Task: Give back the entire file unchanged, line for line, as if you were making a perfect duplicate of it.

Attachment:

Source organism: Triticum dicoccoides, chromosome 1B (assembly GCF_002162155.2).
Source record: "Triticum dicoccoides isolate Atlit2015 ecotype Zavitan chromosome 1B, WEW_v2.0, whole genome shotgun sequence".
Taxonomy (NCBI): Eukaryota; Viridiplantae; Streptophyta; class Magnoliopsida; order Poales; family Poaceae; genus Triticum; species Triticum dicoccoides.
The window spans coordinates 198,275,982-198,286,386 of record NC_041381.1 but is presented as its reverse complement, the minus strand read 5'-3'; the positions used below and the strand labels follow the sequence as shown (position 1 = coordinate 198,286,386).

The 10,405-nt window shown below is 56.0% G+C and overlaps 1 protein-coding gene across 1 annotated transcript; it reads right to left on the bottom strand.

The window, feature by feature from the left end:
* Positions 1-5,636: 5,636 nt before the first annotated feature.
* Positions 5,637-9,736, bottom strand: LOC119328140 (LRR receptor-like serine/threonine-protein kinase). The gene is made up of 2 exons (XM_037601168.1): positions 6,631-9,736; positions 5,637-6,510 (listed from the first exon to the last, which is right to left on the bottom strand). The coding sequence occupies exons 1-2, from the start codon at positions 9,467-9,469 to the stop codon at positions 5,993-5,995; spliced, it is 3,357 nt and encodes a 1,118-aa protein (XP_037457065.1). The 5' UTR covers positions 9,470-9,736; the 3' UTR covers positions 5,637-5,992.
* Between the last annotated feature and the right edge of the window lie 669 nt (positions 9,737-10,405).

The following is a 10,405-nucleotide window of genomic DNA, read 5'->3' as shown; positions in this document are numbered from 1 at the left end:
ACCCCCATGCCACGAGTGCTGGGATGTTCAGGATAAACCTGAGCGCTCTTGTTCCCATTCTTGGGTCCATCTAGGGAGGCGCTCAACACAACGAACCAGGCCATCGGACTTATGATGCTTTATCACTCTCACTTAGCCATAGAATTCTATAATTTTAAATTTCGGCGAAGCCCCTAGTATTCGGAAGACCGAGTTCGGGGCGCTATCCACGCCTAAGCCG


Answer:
Source organism: Triticum dicoccoides, chromosome 1B (assembly GCF_002162155.2).
Source record: "Triticum dicoccoides isolate Atlit2015 ecotype Zavitan chromosome 1B, WEW_v2.0, whole genome shotgun sequence".
Taxonomy (NCBI): Eukaryota; Viridiplantae; Streptophyta; class Magnoliopsida; order Poales; family Poaceae; genus Triticum; species Triticum dicoccoides.
The window spans coordinates 198,275,982-198,286,386 of record NC_041381.1 but is presented as its reverse complement, the minus strand read 5'-3'; the positions used below and the strand labels follow the sequence as shown (position 1 = coordinate 198,286,386).

The 10,405-nt window shown below is 56.0% G+C and overlaps 1 protein-coding gene across 1 annotated transcript; it reads right to left on the bottom strand.

The window, feature by feature from the left end:
* Positions 1-5,636: 5,636 nt before the first annotated feature.
* Positions 5,637-9,736, bottom strand: LOC119328140 (LRR receptor-like serine/threonine-protein kinase). The gene is made up of 2 exons (XM_037601168.1): positions 6,631-9,736; positions 5,637-6,510 (listed from the first exon to the last, which is right to left on the bottom strand). The coding sequence occupies exons 1-2, from the start codon at positions 9,467-9,469 to the stop codon at positions 5,993-5,995; spliced, it is 3,357 nt and encodes a 1,118-aa protein (XP_037457065.1). The 5' UTR covers positions 9,470-9,736; the 3' UTR covers positions 5,637-5,992.
* Between the last annotated feature and the right edge of the window lie 669 nt (positions 9,737-10,405).

The following is a 10,405-nucleotide window of genomic DNA, read 5'->3' as shown; positions in this document are numbered from 1 at the left end:
ACCCCCATGCCACGAGTGCTGGGATGTTCAGGATAAACCTGAGCGCTCTTGTTCCCATTCTTGGGTCCATCTAGGGAGGCGCTCAACACAACGAACCAGGCCATCGGACTTATGATGCTTTATCACTCTCACTTAGCCATAGAATTCTATAATTTTAAATTTCGGCGAAGCCCCTAGTATTCGGAAGACCGAGTTCGGGGCGCTATCCACGCCTAAGCCG